Including insects in poultry diets can provide animal welfare and health benefits as an environmental enrichment tool and a nutrient source. However, there has been limited research on consumer acceptance of products from farmed animals fed with insects.
The demand for insects as feed for the pig and poultry sectors is expected to rise sharply following EU approval given in September 2021 for the use of processed insect protein in pig and poultry feed. However, consumer acceptance of insects as feed is crucial to determining the development of the insect farming sector and the food derived from animals fed insect-based diets.
Despite the growing literature on consumer acceptance of edible insects as food in Western countries, few studies have examined consumer attitudes toward using insects as feed.
An online survey of 565 meat consumers was conducted between December 2019 and January 2020. In this study, researchers aimed to understand consumer preferences and attitudes, specifically, the intention to purchase and willingness to pay for poultry meat products fed on either an insect-based meal or a live insect diet (a duck was used as an example).
Consumers were split into 2 groups. The control group consisted of consumers who did not receive additional information about the benefits of using insects in poultry diets before the questions were asked, while the treatment group consisted of consumers who received information about the environmental, safety and nutritional benefits, as well as the taste-related aspects of insect-based feed before the questions were asked.
Before providing the information, researchers found a moderately positive intention to purchase a duck fed with insect meal, among other feed types. The highest score or preference was found for cereal-based feed, followed by non-GM soybean meal, then insect meal. The lowest scores were given to the GM soybean and fish meal, which were the least liked feed sources. This was generally related to perceptions of GMOs, as previously documented.
The respondents also expressed their attitudes concerning labelling that would increase their preference for insect-based meals. Approximately 80% of respondents reported that they would be willing to eat the insect-fed duck if the label certified how this diet improved the animal’s nutrition and welfare status.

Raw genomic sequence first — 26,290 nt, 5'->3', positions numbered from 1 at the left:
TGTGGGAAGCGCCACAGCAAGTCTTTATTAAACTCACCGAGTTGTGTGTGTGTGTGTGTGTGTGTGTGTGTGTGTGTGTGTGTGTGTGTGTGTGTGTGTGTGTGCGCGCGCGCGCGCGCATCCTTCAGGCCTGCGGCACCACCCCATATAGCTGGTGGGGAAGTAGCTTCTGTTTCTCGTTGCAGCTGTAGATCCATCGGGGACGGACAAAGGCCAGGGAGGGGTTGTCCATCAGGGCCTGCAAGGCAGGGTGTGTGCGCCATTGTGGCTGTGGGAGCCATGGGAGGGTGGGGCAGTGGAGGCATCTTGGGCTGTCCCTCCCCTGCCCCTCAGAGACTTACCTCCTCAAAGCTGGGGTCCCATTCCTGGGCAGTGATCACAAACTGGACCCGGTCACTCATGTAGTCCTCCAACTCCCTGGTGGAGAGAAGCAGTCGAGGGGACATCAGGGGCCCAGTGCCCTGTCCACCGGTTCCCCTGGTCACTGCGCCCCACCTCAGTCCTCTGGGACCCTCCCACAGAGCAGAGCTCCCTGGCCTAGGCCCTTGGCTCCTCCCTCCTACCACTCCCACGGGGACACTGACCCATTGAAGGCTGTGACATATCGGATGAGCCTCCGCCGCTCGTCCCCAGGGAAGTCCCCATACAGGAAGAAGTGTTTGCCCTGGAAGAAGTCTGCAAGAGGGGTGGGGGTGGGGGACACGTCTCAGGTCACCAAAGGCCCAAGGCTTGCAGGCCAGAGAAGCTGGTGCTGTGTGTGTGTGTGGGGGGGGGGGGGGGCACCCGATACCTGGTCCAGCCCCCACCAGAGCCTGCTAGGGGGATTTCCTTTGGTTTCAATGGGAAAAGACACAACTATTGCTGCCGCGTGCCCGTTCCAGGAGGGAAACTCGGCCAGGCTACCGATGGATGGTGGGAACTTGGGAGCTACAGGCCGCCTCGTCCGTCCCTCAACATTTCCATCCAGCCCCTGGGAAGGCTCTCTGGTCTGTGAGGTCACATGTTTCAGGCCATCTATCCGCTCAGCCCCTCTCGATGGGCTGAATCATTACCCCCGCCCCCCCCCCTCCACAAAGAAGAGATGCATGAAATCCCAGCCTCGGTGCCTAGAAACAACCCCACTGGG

In contrast to previous studies, which found that consumers were willing to pay a premium for insect-fed fish, most of the respondents (64.9% in the control group and 72.7% in the treatment group) would be willing to pay the same average price for both a duck fed with insect meal and a duck fed with a vegetable meal. This observation was related to the low level of purchasing familiarity among respondents regarding the product under investigation, i.e., duck meat.
Interestingly, consumers showed a stronger preference for purchasing duck fed with live insects than one fed with insect meal. There were 2 main reasons that were thought to influence this decision:
When considering gender, males showed a more favourable attitude than females towards a farmed duck fed with live insects and a stronger intention to purchase a farmed duck fed with an insect-based meal and live insects. Younger people, on the other hand, had a more favourable attitude towards eating or buying a farmed duck fed with an insect-based meal and live insects.
The survey results revealed a significantly more favourable attitude towards eating a farmed duck fed with an insect-based meal among respondents who had completed tertiary-level education compared to those with secondary education.
When asked how the idea of eating duck fed with an insect diet made them feel, most respondents reported curiosity and indifference, followed by a pleasant sense of surprise. The informed group showed higher percentages for curiosity, indifference and a pleasant sense of surprise (27.4%, 24.4% and 18.8%, respectively) than the control group (26.7%, 23.2%, and 16%, respectively).
Females associated eating a duck fed an insect diet with disgust more often than males (8% compared to only 2% for females and males, respectively).
When asked about the intention to eat, respondents in the treatment group reported a significantly higher intention to eat a farmed duck fed on an insect-based diet. Among the main reasons for their responses, the respondents indicated that they would consume the meat “only if the insects are part of the life cycle of ducks” and if “the taste is not altered”, further noting that “the safety of insects should be reported”.
Finally, only a small number of respondents were completely opposed to eating such products, mainly due to disgust (“just thinking about that makes me disgusted”) or a lack of knowledge (“not sure if ducks are insectivorous”). Most of them refused simply because they rarely consume duck meat which raises questions about whether acceptance or perceptions would differ for poultry species.
In summary, it was found that providing information on the environmental, safety, nutritional and taste-related aspects of insect-based feed as a protein substitute in the poultry sector increased consumer acceptance of insects as feed, as well as their readiness to purchase and consume these products.
Beyond sustainability, the researchers stated that their results suggest that the use of insects as feed is more likely to be accepted if consumers are reassured that the final product will be safe and healthy and that the price and taste will remain unchanged.
In addition, it is worth noting that this study was conducted between December 2019 and January 2020, before EU approval for the use of processed insect protein in pig and poultry feed was given. It would be interesting to investigate whether this approval has had a positive influence on consumer perceptions toward the use of insects in poultry diets.